Many articles, mostly wishful thinking from those selling active stock picking, suggest the “performance pendulum” will eventually swing back in favor of active managers outperforming. John Rogers, a highly respected portfolio manager for the Ariel Funds, recently captured active stock pickers’ common sentiment about active versus passive management.
“This is going to be the decade for stock pickers. … It’s been a long trend we’ve gone through where active managers have underperformed. We know in 30 years of doing this … we have gone through these waves. Things become very popular, very hot and everyone follows that concept. What’s worked yesterday gets everyone excited and people give up on what’s not working and often that’s where the opportunities are.” 6
Barron’s seems to be hot on this idea, with multiple articles suggesting active stock picking will make a comeback.7,8 Perhaps they’re nostalgic for the investing world of the 1980s and 1990s when stock pickers were the investment stars.
A much talked about research piece out of Sanford Bernstein, titled “The Silent Road to Serfdom: Why Passive Investing is Worse Than Marxism”, lamented a world where indexing dominated the markets.4 Figure 2 shows the parabolic rise in the number of indices used to track various slices of the markets. (more…)
Periods of high volatility, sharp sell-offs and bear markets create an environment rich in trading and investment opportunities for those that remain level-headed and prepared. As prices recover and the next equity bull market develops, all risk-on trades generally work. Eventually the bull market ages, and finding new trading ideas becomes a bit more challenging.
Developing successful trades in this environment requires creativity and hard work, searching for ideas that are good, yet not so well known as to be crowded, and therefore ineffective. This is easier said than done. Most traders tend to pile into similar mid- and late-cycle trades, which are often marginal with respect to an edge, or tend to be based on economic predictions and/or secular themes rather than exploiting another group of investors.
When too many traders are in the same trade, it becomes crowded. As you might expect, crowded trades lose their edge, and thus should be avoided. That is a good rule to live by, but even the best portfolio managers will occasionally join the crowd due to an extremely high conviction level associated with a trade. An asset class trader must then be aware that the price action associated with the trade will change when there are lots of fellow portfolio managers in the mix.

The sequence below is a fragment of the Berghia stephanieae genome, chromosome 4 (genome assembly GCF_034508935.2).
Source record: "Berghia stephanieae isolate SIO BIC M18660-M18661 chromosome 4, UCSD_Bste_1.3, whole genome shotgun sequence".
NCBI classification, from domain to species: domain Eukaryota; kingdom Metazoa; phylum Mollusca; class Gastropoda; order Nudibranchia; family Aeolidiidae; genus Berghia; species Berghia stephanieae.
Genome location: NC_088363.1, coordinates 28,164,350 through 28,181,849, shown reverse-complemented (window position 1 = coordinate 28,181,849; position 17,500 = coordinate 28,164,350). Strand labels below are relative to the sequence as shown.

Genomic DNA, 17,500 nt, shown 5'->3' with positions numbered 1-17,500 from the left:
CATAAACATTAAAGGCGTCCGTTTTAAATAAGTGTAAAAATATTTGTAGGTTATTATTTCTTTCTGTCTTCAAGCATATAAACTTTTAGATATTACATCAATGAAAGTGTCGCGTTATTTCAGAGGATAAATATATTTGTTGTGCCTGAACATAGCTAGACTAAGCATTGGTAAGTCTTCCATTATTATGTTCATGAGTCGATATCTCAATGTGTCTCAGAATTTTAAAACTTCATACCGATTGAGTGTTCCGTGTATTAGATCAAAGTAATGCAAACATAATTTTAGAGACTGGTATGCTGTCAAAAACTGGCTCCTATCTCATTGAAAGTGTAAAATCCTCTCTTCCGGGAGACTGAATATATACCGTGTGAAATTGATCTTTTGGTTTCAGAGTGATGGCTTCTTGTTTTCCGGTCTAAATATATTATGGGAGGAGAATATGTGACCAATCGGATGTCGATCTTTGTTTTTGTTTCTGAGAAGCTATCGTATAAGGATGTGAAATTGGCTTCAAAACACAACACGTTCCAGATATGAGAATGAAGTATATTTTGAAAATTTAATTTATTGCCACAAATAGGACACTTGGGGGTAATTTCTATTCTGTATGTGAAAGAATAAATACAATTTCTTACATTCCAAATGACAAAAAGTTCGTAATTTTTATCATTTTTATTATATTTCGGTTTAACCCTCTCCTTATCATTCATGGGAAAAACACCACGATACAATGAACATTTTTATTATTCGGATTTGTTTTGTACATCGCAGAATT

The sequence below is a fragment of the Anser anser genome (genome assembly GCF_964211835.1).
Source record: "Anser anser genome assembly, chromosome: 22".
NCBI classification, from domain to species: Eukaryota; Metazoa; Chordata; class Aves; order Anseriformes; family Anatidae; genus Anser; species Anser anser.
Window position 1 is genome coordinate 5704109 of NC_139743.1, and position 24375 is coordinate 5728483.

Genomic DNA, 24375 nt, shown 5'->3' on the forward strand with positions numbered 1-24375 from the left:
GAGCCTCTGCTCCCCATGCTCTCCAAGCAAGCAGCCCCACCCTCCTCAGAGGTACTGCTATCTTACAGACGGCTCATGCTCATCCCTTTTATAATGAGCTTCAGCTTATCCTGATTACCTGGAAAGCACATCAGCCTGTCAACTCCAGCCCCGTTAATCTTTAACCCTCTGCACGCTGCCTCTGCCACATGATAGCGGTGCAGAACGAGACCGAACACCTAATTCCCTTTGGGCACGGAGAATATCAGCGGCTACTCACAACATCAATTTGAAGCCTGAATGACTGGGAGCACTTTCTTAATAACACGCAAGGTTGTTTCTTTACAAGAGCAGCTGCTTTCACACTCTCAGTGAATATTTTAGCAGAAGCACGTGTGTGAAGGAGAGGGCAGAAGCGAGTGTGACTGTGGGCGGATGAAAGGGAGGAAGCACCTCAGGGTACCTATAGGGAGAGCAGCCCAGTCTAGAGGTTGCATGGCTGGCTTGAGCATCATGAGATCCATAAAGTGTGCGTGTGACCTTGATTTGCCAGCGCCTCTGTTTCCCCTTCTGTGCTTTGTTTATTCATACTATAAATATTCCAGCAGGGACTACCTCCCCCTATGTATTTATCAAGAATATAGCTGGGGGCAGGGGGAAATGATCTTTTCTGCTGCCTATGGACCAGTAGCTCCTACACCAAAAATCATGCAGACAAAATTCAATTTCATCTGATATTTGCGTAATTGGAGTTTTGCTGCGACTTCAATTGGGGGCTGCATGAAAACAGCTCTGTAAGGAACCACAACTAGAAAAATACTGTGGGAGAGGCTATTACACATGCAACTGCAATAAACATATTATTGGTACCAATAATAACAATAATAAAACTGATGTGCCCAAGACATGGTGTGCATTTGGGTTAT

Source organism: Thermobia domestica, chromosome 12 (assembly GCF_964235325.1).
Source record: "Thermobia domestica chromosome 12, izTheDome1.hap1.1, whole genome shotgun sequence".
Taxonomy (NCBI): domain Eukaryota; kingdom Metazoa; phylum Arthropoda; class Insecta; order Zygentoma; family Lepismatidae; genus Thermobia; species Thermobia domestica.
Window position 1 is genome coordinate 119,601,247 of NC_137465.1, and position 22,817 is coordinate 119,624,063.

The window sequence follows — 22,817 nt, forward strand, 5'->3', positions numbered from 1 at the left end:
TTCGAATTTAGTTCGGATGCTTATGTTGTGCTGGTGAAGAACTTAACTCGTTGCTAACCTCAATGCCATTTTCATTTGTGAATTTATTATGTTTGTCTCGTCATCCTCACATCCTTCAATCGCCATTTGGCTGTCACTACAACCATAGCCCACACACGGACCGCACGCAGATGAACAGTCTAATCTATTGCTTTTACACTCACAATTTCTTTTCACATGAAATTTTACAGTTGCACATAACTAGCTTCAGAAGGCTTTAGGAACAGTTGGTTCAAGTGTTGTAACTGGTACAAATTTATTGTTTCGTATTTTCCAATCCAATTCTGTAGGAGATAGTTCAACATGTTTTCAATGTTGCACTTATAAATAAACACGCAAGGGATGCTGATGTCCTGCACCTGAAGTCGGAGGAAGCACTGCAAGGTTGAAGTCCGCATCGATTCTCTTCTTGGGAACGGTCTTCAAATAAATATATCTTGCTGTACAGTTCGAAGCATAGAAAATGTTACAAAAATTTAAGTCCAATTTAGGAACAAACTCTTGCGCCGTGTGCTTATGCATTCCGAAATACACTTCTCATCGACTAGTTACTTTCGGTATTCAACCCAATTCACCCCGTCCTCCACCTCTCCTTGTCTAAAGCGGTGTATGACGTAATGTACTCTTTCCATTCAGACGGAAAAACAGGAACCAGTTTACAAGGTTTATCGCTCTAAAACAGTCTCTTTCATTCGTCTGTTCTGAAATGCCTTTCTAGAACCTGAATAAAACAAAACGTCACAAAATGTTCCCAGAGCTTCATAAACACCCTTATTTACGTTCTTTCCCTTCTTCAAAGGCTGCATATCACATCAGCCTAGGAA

The concept of crowded trades has become standard trading lingo, much more so than it was 10 to 15 years ago, likely due to the growing popularity of hedge funds over that time period.1,2,3 Yet as far back as the 1960s, crowded shorts were a problem for hedge fund managers.4 In periods of limited opportunities, traders often read similar research reports, are attracted to the same outperforming assets, and in general, lack sufficient imagination to develop a new trade idea. In addition, larger hedge funds tend to implement global macro and asset class level trades due to capacity constraints.
Definition of a Crowded Trade
Whenever there’s too much money or too much attention showered on an asset type, you should expect lower returns, or losses in the case of a trade.
Pundits and fund managers throw around the crowded trade language all the time, often to justify their own positioning. (more…)
In this blog I’ll examine the old “sell in May and go away” seasonal pattern associated with risky assets. It’s timely to consider this pattern since the markets are now entering the seasonally weak period. Furthermore, stock market performance has been relatively weak in a number of recent “strong periods,” such as in January 2016, November 2015 through January 2016, and November 2015 through April 2016, which often provides a foreboding tell of additional weakness during the traditional seasonal weak period of May through October.
Seasonality as a trading edge is also worth considering because trend following has become very trendy these days, with billions of dollars flowing into this discipline every year via managed futures funds. The problem with these flows is that the effectiveness of trend following diminishes as more assets are devoted to the discipline, since trend following is naturally capacity constrained due to high turnover (>200%) and the liquid demanding nature of trading. It seems that trend following is crowded.